Center for the Study of Ethics Mini-Grants

Past Recipients

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Pauli Alin, Technology Management

Developed a one-week module on ethics to the newly developed graduate course Tech 6420: Finance for Technical Systems. The one-week module is scheduled for the second week of the course, emphasizing the importance of ethics and ethical decision-making in technology-based organizations. The conclusion of the course will also include a final term paper with a focus on ethics in technology management to help students understand that ethics and ethical decision making should be central to the practice of technology management.


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Maureen Andrade, Organizational Leadership

Designed a management challenge assignment in which information is shared about ethical decision-making standards and principles and ethical dilemma paradigms. Students then work in teams to identify an ethical dilemma in their workplace and how they would resolve it by applying the principles and paradigms


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Rachel Arocho, Behavioral Science

Utilized research and webinar attendance to develop two new discussion boards to emphasize how the quality of research matters for the ethical impact of work as well as to challenge students to think about cultural values withing research. One discussion board asks students to identify examples of culturally-sensitive (or culturally-insensitive, as the case may be) research and in another students are tasked with outlining a responsible use of research to make a real-life decision.


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Marinda Ashman, Student Leadership & Success Studies

Besides integrating activities throughout the course including: case studies and reflective writing to focus on inclusion and diversity, role-playing to focus on academic integrity and cheating, thought experiments on personal beliefs and values, and videos to incite discussions on ethical topics, I have implemented an essay on the ethical issues present in the Freshman Common Read: “What the Eyes Don’t See”. My students read the book and gave small group class presentations where they gave an overview of the section, focused on what ethical issues were present in their section, made personal connections to what they have learned and how they have seen similar ethical issues in their lives or what their feelings are about the ethical issues and how their perspective has changed.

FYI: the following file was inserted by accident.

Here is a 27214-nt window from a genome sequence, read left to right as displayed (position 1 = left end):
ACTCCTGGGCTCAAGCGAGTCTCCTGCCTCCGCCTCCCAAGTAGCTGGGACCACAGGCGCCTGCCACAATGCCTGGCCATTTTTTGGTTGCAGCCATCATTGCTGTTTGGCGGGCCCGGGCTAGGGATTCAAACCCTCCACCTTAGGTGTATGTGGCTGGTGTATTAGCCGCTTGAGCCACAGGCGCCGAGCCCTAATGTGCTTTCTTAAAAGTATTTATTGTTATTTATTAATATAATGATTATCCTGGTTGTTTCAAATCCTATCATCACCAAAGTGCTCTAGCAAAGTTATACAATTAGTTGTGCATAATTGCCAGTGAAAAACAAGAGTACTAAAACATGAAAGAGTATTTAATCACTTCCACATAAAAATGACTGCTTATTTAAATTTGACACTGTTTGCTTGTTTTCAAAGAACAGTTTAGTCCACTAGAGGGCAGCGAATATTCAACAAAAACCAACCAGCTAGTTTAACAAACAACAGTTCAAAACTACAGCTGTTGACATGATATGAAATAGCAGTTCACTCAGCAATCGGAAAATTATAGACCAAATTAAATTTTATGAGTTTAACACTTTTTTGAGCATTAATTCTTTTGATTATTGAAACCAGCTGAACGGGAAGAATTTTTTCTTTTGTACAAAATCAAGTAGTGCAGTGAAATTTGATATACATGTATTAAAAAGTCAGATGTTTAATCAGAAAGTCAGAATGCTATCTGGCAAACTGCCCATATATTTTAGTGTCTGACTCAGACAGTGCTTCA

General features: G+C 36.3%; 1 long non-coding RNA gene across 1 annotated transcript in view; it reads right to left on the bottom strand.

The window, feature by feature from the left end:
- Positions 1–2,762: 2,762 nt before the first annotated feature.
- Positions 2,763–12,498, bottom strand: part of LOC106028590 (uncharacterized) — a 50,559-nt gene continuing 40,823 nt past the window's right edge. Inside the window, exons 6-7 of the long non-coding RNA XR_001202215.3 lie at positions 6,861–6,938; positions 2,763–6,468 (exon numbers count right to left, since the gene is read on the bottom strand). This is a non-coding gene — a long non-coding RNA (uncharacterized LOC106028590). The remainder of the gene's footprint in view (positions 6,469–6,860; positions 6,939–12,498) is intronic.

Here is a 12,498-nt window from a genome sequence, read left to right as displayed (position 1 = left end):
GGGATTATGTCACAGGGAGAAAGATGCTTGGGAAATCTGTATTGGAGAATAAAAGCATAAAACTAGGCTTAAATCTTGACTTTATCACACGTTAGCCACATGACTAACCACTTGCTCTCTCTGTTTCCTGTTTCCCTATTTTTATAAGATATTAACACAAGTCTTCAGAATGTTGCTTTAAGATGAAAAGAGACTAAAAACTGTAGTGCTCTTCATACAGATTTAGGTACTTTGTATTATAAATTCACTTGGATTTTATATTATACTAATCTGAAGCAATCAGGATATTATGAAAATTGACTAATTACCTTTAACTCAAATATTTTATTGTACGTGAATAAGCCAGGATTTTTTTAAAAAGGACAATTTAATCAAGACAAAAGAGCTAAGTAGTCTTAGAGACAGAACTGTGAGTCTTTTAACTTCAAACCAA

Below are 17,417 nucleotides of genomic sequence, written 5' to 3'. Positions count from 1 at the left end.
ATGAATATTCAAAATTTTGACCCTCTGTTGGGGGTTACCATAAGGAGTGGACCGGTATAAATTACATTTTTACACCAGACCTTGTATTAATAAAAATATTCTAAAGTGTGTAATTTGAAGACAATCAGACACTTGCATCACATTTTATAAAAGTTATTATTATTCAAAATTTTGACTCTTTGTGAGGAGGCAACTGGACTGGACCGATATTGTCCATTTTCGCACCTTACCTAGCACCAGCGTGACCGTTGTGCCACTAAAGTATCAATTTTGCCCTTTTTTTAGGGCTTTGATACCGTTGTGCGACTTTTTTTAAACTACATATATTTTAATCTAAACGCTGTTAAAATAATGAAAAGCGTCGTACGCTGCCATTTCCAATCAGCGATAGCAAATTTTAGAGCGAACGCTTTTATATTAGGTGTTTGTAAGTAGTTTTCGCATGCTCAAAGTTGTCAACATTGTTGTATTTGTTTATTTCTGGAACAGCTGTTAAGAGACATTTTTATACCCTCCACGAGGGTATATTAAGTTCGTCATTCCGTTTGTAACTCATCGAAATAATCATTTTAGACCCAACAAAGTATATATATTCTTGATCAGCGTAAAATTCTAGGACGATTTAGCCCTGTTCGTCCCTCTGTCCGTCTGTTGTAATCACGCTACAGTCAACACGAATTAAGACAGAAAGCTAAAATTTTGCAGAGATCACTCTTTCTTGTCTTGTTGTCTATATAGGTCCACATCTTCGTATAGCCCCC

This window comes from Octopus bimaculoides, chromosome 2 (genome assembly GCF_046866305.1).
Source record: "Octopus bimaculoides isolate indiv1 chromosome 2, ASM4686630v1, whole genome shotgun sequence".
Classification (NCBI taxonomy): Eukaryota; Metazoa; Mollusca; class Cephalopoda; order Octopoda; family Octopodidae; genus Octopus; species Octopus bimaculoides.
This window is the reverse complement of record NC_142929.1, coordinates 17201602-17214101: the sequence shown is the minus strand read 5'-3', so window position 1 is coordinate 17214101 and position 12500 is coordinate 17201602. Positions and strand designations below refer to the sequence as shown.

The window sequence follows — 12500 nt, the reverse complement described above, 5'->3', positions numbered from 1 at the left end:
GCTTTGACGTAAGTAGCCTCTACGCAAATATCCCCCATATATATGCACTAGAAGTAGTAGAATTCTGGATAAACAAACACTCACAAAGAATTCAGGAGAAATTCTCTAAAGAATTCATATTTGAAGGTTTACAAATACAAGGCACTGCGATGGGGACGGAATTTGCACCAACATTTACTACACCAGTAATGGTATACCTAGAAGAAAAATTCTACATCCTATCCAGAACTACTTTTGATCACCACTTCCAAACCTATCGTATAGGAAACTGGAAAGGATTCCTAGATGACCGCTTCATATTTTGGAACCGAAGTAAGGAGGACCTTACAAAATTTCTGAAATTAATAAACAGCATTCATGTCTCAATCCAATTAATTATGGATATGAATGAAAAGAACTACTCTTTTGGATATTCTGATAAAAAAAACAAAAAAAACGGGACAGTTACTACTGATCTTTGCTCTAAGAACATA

The culminating assignment is a reflective essay given in week 13 during our Inclusion and Diversity section where students use what they have learned up to this point and address what the primary ethical issue in the common read book is and how others are harmed, what could have been done differently, and most importantly,  what would they do differently and why?   


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Rob Carney, English & Literature

Modern American Literature was a radical stylistic experiment, but it was also concerned with more than aesthetics. Ethics, social critique, and social justice were major concerns for these writers too, so I re-designed our Modern American Literature course to make that focus stand out. I amended the course description, made changes to the required reading and assignments, and shifted the themes of lectures and discussions in order to feature the study of ethics, the environment, and social change more.


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Nathan Gorelick, English & Literature

Developed two sections of “Modern Legacies” for the Honors Program concerning the ethical, literary, and political problematics of contagion and death. The course considers our present world-historical public health crisis, both obliquely and directly, according to the historical emergence of the material, conceptual, and representational containment strategies that structure contemporary mass society. Research from this project also will be incorporated into future literature courses.


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Natalie Grecu, Communications

Developing COMM 3570: Crisis Communication to better explore and examine ethical approaches to crisis communication as foundational to effective crisis communication. 


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Leandra Hernandez and Stevie Munz, Communication